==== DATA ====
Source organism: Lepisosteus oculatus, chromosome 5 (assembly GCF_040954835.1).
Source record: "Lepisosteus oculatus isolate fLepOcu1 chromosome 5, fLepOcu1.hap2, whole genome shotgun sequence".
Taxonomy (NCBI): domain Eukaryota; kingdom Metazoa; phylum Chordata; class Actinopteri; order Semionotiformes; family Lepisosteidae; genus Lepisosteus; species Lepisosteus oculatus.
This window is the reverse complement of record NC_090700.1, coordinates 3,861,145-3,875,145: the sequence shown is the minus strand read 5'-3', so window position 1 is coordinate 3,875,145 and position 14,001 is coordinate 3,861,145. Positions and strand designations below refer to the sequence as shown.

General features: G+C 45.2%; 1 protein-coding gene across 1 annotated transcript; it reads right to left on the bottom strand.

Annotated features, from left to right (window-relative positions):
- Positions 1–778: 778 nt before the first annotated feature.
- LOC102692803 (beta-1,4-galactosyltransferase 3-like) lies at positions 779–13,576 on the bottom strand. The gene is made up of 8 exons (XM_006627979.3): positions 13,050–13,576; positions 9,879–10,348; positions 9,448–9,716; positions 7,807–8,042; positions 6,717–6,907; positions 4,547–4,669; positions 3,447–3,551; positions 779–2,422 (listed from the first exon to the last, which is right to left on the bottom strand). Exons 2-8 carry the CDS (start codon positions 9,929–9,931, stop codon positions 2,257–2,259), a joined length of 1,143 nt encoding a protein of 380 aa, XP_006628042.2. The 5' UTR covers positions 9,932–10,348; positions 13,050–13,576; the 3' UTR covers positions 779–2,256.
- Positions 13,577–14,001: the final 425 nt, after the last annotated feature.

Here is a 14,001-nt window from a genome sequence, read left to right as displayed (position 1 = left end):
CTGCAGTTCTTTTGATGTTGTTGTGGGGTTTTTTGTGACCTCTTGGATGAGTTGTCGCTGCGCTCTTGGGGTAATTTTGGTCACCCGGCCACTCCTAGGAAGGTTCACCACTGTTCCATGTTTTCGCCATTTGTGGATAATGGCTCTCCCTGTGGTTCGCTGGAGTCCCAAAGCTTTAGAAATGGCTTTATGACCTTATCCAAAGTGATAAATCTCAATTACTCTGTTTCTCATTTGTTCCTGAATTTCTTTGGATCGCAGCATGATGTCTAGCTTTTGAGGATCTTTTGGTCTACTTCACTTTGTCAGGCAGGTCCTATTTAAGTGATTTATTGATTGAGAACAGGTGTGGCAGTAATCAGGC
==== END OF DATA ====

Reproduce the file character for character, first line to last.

Source organism: Lepisosteus oculatus, chromosome 5 (assembly GCF_040954835.1).
Source record: "Lepisosteus oculatus isolate fLepOcu1 chromosome 5, fLepOcu1.hap2, whole genome shotgun sequence".
Taxonomy (NCBI): domain Eukaryota; kingdom Metazoa; phylum Chordata; class Actinopteri; order Semionotiformes; family Lepisosteidae; genus Lepisosteus; species Lepisosteus oculatus.
This window is the reverse complement of record NC_090700.1, coordinates 3,861,145-3,875,145: the sequence shown is the minus strand read 5'-3', so window position 1 is coordinate 3,875,145 and position 14,001 is coordinate 3,861,145. Positions and strand designations below refer to the sequence as shown.

General features: G+C 45.2%; 1 protein-coding gene across 1 annotated transcript; it reads right to left on the bottom strand.

Annotated features, from left to right (window-relative positions):
- Positions 1–778: 778 nt before the first annotated feature.
- LOC102692803 (beta-1,4-galactosyltransferase 3-like) lies at positions 779–13,576 on the bottom strand. The gene is made up of 8 exons (XM_006627979.3): positions 13,050–13,576; positions 9,879–10,348; positions 9,448–9,716; positions 7,807–8,042; positions 6,717–6,907; positions 4,547–4,669; positions 3,447–3,551; positions 779–2,422 (listed from the first exon to the last, which is right to left on the bottom strand). Exons 2-8 carry the CDS (start codon positions 9,929–9,931, stop codon positions 2,257–2,259), a joined length of 1,143 nt encoding a protein of 380 aa, XP_006628042.2. The 5' UTR covers positions 9,932–10,348; positions 13,050–13,576; the 3' UTR covers positions 779–2,256.
- Positions 13,577–14,001: the final 425 nt, after the last annotated feature.

Here is a 14,001-nt window from a genome sequence, read left to right as displayed (position 1 = left end):
CTGCAGTTCTTTTGATGTTGTTGTGGGGTTTTTTGTGACCTCTTGGATGAGTTGTCGCTGCGCTCTTGGGGTAATTTTGGTCACCCGGCCACTCCTAGGAAGGTTCACCACTGTTCCATGTTTTCGCCATTTGTGGATAATGGCTCTCCCTGTGGTTCGCTGGAGTCCCAAAGCTTTAGAAATGGCTTTATGACCTTATCCAAAGTGATAAATCTCAATTACTCTGTTTCTCATTTGTTCCTGAATTTCTTTGGATCGCAGCATGATGTCTAGCTTTTGAGGATCTTTTGGTCTACTTCACTTTGTCAGGCAGGTCCTATTTAAGTGATTTATTGATTGAGAACAGGTGTGGCAGTAATCAGGC